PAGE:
the pure & the impure
Lots of responses like James Lasdun’s to Michael Finkel’s book on Christopher Knight, Stranger in the Woods.
The interesting thing about Finkel’s revision of Knight is not that it attempts to romanticise a thief but that it accidentally questions the idea of wilderness survival as an available form of self-authentication.
The space he went to ground in was already impure: full of weekend retreats and–presumably–used for outdoor recreation. Any attempt to “survive” authentically there was doomed by that. Its usage as a space was already domesticated, otherwise he wouldn’t have been able to steal from holiday homes.
The same was true of Christopher McCandless and of John Krakeur’s book about him: the space in which McCandless tried to authenticate himself was not considered by local users of wilderness to be particularly wild. He wasn’t, as far as they were concerned, all that deep in. That was the tenor of the local reaction to the tragedy. With a little of the workaday understanding the local users had, their complaint went, he could easily have survived.
The problem with that position is that it describes the wilderness as already partly domesticated. The level of skill required might be specialised, but it is perfectly available. And the more people take up the skills, the more normalised the process of survival becomes. That begins an inevitable domestication of the space which will, eventually, lead to it becoming a leisure resource, an extension of the suburb.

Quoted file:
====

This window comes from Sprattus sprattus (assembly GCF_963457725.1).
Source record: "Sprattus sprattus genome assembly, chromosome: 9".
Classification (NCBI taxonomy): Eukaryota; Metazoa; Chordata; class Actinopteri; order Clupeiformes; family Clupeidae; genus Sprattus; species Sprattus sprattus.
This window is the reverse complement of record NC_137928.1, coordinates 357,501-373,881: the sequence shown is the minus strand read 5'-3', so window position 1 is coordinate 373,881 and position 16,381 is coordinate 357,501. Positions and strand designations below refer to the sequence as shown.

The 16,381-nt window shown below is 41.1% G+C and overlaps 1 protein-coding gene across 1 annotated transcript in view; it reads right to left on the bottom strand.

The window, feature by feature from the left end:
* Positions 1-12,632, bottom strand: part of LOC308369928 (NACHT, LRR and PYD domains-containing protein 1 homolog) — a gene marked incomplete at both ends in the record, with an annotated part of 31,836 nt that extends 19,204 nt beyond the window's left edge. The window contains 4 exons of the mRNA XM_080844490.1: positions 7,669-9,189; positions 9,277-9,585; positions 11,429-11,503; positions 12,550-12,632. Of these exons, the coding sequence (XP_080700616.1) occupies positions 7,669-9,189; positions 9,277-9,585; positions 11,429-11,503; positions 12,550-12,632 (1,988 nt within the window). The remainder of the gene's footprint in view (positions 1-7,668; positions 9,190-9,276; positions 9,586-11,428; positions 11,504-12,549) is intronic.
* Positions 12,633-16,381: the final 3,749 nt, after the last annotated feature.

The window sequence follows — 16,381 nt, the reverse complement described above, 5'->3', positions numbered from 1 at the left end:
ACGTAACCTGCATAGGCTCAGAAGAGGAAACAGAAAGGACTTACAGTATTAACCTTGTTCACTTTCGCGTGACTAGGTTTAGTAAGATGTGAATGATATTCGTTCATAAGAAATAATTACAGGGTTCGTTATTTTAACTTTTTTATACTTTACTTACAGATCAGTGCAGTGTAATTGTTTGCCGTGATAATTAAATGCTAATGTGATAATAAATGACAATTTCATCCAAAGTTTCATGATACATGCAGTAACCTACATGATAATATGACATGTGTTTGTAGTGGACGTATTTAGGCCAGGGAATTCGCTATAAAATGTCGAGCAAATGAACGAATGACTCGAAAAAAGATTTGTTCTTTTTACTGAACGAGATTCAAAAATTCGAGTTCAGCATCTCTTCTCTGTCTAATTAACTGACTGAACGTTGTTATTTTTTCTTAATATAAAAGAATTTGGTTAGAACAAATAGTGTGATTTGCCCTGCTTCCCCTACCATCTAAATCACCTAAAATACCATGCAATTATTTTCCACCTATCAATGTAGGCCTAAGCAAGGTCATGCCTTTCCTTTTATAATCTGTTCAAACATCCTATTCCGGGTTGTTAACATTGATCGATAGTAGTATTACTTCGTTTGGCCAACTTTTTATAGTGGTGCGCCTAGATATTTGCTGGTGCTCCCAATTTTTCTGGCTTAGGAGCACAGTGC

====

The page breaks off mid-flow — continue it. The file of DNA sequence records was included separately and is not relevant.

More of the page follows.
So when you blame McCandless for being naive and failing to learn anything about the problems he would face in the “wild”; or when you blame Knight for living off the land the way a Yosemite bear or suburban racoon might (that is, as “the land” now presents itself), you are really, if unintentionally, mourning an already vanished concept of wildness. Penetration of that pure space as an equally pure self-authenticatory act has become a game. It can no longer be romanticised. It is no longer the scene of the rite of passage–or at least not that particular rite of passage. Our irritation at Knight for “cheating” is a tacit admission of that.
[…] M John Harrison sneaks up behind the social/natural dichotomy and kicks it in the junk. […]
The thing that irritated me about McCandless was not that he cheated but elevated the romance above even the most rudimentary survival skills.